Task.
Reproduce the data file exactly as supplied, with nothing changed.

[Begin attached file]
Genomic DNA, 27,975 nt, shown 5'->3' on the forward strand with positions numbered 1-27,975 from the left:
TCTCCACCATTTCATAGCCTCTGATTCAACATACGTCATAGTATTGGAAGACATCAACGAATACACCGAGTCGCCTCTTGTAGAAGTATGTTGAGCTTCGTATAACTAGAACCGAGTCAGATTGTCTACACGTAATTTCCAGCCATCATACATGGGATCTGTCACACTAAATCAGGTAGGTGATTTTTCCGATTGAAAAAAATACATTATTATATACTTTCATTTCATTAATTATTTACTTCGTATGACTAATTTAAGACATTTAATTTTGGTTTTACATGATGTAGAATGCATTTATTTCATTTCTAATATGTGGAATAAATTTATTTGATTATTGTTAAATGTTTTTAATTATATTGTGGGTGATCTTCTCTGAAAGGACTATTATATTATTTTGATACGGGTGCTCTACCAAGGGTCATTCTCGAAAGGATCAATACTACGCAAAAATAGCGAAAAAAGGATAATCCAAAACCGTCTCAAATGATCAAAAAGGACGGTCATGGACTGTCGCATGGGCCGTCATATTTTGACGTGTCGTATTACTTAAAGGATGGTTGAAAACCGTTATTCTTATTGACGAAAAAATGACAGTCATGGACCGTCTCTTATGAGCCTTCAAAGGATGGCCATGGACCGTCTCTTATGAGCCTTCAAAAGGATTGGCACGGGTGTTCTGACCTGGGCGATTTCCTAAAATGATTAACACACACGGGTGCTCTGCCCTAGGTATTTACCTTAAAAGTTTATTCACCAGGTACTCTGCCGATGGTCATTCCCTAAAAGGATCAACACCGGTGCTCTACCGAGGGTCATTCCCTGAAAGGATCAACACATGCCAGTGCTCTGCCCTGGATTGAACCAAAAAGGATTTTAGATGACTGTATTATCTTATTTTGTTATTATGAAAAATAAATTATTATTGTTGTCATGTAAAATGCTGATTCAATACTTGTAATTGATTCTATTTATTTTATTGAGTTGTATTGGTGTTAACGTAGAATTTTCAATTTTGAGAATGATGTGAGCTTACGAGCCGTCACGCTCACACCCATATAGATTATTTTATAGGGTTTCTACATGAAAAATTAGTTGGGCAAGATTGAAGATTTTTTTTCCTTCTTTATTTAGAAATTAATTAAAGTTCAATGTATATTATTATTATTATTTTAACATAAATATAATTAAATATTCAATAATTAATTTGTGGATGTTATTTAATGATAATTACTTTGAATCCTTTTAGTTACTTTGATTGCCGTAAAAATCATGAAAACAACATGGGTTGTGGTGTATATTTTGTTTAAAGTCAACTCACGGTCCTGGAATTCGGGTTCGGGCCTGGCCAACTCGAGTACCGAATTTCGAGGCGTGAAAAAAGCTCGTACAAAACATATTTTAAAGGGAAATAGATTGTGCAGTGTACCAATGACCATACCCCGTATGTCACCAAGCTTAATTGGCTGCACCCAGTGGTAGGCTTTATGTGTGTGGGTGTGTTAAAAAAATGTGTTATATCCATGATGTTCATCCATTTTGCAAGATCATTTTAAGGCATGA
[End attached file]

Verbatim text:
Genomic DNA, 27,975 nt, shown 5'->3' on the forward strand with positions numbered 1-27,975 from the left:
TCTCCACCATTTCATAGCCTCTGATTCAACATACGTCATAGTATTGGAAGACATCAACGAATACACCGAGTCGCCTCTTGTAGAAGTATGTTGAGCTTCGTATAACTAGAACCGAGTCAGATTGTCTACACGTAATTTCCAGCCATCATACATGGGATCTGTCACACTAAATCAGGTAGGTGATTTTTCCGATTGAAAAAAATACATTATTATATACTTTCATTTCATTAATTATTTACTTCGTATGACTAATTTAAGACATTTAATTTTGGTTTTACATGATGTAGAATGCATTTATTTCATTTCTAATATGTGGAATAAATTTATTTGATTATTGTTAAATGTTTTTAATTATATTGTGGGTGATCTTCTCTGAAAGGACTATTATATTATTTTGATACGGGTGCTCTACCAAGGGTCATTCTCGAAAGGATCAATACTACGCAAAAATAGCGAAAAAAGGATAATCCAAAACCGTCTCAAATGATCAAAAAGGACGGTCATGGACTGTCGCATGGGCCGTCATATTTTGACGTGTCGTATTACTTAAAGGATGGTTGAAAACCGTTATTCTTATTGACGAAAAAATGACAGTCATGGACCGTCTCTTATGAGCCTTCAAAGGATGGCCATGGACCGTCTCTTATGAGCCTTCAAAAGGATTGGCACGGGTGTTCTGACCTGGGCGATTTCCTAAAATGATTAACACACACGGGTGCTCTGCCCTAGGTATTTACCTTAAAAGTTTATTCACCAGGTACTCTGCCGATGGTCATTCCCTAAAAGGATCAACACCGGTGCTCTACCGAGGGTCATTCCCTGAAAGGATCAACACATGCCAGTGCTCTGCCCTGGATTGAACCAAAAAGGATTTTAGATGACTGTATTATCTTATTTTGTTATTATGAAAAATAAATTATTATTGTTGTCATGTAAAATGCTGATTCAATACTTGTAATTGATTCTATTTATTTTATTGAGTTGTATTGGTGTTAACGTAGAATTTTCAATTTTGAGAATGATGTGAGCTTACGAGCCGTCACGCTCACACCCATATAGATTATTTTATAGGGTTTCTACATGAAAAATTAGTTGGGCAAGATTGAAGATTTTTTTTCCTTCTTTATTTAGAAATTAATTAAAGTTCAATGTATATTATTATTATTATTTTAACATAAATATAATTAAATATTCAATAATTAATTTGTGGATGTTATTTAATGATAATTACTTTGAATCCTTTTAGTTACTTTGATTGCCGTAAAAATCATGAAAACAACATGGGTTGTGGTGTATATTTTGTTTAAAGTCAACTCACGGTCCTGGAATTCGGGTTCGGGCCTGGCCAACTCGAGTACCGAATTTCGAGGCGTGAAAAAAGCTCGTACAAAACATATTTTAAAGGGAAATAGATTGTGCAGTGTACCAATGACCATACCCCGTATGTCACCAAGCTTAATTGGCTGCACCCAGTGGTAGGCTTTATGTGTGTGGGTGTGTTAAAAAAATGTGTTATATCCATGATGTTCATCCATTTTGCAAGATCATTTTAAGGCATGA